This article was originally published on Fairygodboss. You can find the original version here.
If you know anything about IBM’s legacy, you know that the global tech giant isn’t exactly new to the business of shattering glass ceilings.
More than a century ago, in 1899, the company hired its first female employee — well before there was any precedent for this. In 1914, it followed this radical act up by hiring its first employee with a disability (76 years before the American Disabilities Act went into effect). Similarly, IBM made the decision to integrate all of its production plants in 1953, 11 years before the U.S. Civil Rights Act was passed, and in 1983, the company launched the first-ever U.S. corporate child-care initiative to help employees balance work and family duties.
All this is to say — breaking down workplace barriers for women and minorities isn’t exactly a passing fad for the folks at IBM. The next item on their breakthrough agenda? Advancing more women into technical executive positions.
Here to help with that mission is IBM’s Pathways program, a multi-faceted initiative designed to attract, recruit, develop and retain diverse, mid-career technical talent and pair technical women with career development resources, like executive coaches, sponsors, workshops and learning labs. Jennifer Howland, who’s been the program’s lead since its inception, spoke to the impact Pathways has been making on women in a variety of disciplines.
“We have engineers, programmers, architects, specialists, data scientists, and many more technical roles that can progress to a technical executive role,” Howland said. “The objective of the Pathways program is to increase the representation of diverse technical talent that will be competitive for those executive roles in the future.”
Part of that representation boost involves working directly with mid-career female talent to prepare them for advancement — but progress can’t end there. To illustrate this, Howland referenced a Pathways participant in Japan, an “incredible” technical talent who happened to be up against a sector of the industry known culturally as “one of the most challenging for women in the technical workforce.” After years of Pathways working with not only this particular participant, but also leadership within IBM Japan, the woman was promoted to Distinguished Engineer in 2016 .
“It’s not just working with a woman on her own; it’s working with her leadership team and assigning both an executive sponsor and a technical coach to provide strong support in her progression.” Howland explained. “The biggest challenge is ensuring that women get placed on key projects so their accomplishments can be extremely visible. Therefore, we try to ensure that the women who are close to getting to the executive level have (these resources) available to them.”
For Technology Strategist and Pathways participant Kimberly Greene Starks, that meant attending a week-long career development course at IBM’s Armonk, New York, headquarters, where she met other participants and was paired with a sponsor and distinguished engineer coach. Today, she calls that week “the best work-related experience I’ve ever had, bar none.”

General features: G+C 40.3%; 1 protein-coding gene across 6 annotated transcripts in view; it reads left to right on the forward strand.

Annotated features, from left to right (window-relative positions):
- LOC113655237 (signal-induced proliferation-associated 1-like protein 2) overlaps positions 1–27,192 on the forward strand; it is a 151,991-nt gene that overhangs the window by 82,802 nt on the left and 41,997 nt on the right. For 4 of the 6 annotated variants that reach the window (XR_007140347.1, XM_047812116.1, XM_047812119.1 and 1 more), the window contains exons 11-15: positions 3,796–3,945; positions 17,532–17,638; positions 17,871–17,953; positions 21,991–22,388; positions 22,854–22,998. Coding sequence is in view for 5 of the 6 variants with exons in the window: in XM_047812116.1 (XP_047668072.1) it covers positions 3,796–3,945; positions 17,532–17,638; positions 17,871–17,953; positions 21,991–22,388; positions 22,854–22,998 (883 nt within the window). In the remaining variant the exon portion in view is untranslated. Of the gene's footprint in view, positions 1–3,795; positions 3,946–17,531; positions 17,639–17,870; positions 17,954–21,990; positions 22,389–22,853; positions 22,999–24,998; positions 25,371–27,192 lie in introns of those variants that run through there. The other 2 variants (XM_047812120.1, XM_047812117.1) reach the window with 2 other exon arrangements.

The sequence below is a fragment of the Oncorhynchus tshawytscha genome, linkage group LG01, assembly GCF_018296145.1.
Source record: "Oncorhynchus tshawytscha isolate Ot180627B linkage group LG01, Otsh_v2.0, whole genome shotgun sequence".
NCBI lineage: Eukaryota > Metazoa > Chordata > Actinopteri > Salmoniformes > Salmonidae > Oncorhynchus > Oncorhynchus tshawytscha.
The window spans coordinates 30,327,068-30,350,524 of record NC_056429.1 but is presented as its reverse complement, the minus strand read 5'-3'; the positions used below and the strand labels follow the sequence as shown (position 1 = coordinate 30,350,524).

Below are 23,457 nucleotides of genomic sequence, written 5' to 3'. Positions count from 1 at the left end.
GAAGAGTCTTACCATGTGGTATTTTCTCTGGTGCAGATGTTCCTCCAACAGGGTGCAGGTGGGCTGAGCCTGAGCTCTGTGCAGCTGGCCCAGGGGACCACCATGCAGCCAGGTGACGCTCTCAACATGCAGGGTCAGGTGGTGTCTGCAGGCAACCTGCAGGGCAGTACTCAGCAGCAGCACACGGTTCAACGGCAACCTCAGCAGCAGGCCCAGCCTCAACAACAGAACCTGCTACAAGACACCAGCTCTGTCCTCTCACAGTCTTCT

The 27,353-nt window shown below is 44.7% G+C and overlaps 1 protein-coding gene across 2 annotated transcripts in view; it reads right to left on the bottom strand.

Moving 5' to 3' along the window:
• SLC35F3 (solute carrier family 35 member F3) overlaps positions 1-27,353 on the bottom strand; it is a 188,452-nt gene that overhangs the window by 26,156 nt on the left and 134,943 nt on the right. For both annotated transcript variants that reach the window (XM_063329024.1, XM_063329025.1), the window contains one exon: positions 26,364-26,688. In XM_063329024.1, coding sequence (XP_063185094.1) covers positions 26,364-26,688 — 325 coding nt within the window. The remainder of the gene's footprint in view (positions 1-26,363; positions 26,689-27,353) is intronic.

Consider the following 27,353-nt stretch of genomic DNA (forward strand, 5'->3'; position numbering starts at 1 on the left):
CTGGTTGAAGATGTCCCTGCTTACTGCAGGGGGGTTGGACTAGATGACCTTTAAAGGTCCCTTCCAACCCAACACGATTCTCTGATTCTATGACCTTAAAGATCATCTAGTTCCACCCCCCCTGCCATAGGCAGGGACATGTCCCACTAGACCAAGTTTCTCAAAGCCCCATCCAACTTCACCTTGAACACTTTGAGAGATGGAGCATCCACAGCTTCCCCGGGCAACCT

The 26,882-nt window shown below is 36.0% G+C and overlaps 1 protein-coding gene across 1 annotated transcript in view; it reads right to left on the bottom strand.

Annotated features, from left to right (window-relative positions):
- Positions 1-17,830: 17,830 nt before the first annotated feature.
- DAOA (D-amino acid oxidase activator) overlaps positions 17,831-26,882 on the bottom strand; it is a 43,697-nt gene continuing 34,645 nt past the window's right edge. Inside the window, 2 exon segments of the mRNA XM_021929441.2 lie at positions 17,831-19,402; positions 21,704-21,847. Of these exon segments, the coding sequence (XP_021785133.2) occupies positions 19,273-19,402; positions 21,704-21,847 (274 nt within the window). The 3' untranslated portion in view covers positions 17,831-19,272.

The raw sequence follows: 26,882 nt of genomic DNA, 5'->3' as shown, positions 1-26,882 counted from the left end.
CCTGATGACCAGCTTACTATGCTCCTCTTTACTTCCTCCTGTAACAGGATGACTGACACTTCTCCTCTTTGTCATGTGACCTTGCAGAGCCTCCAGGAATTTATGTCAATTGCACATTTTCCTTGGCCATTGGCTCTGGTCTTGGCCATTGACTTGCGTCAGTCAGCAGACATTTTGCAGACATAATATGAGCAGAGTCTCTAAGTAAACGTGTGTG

“It was so amazing,” Starks recalled. “We talked about everything and all things, and even the men who were in attendance as coaches and sponsors were so open, talking about home life and how things really happen at IBM. Some of the sessions even got you emotional, because everyone was so honest and authentic.”
Of course, Pathways wasn’t simply a one-off event to be fondly recollected, but an active program that continues to make an impact on Starks’ day-to-day life at IBM.
“That event was like a jumping-off point for a lot of connections I’ve made; I probably talk to my coach, Julie Schuneman, once a week, and I’ve called on several ladies I’ve met who are my peers in the program,” Starks said. “(The program) makes sure that we stay connected with each other so that we can celebrate our successes and assist each other out when expertise is needed… it’s been a great network of technical women.”
Yet another way in which IBM is doing its part to empower technical women is through its Tech Re-Entry program, a subset of Pathways that Howland calls “just one of a number of ways we’re trying to get very creative and look at nontraditional ways to find diverse technical talent.” Created in collaboration with the iRelaunch and the Society of Women Engineers’ sponsored STEM Reentry Taskforce, IBM’s Tech Re-Entry program is an annual, 12-week internship open to technical women who’ve taken a career break and are looking to re-enter the workforce. The end goal, Howland added, is to bring these women into permanent IBM positions.
“The 12-week internship is a period of exploration, not just for the woman, but also for the management team to see firsthand if this person has what it takes to be at IBM full-time,” Howland explained. “Are they an avid learner who is enthusiastic, positive and works hard?”
Three cohorts have gone through the Tech Re-Entry program so far, and a fourth is in the works. After spending three months completing high-level projects alongside senior-level mentors, these cohorts have collectively made a pretty impressive achievement.
“We’ve had 100 percent of interns who’ve gone through our Tech Re-Entry program be recommended to be hired full-time,” Howland said, adding she’s “proud that IBM has dedicated the resources needed to put in place meaningful actions to improve technical diversity representation.”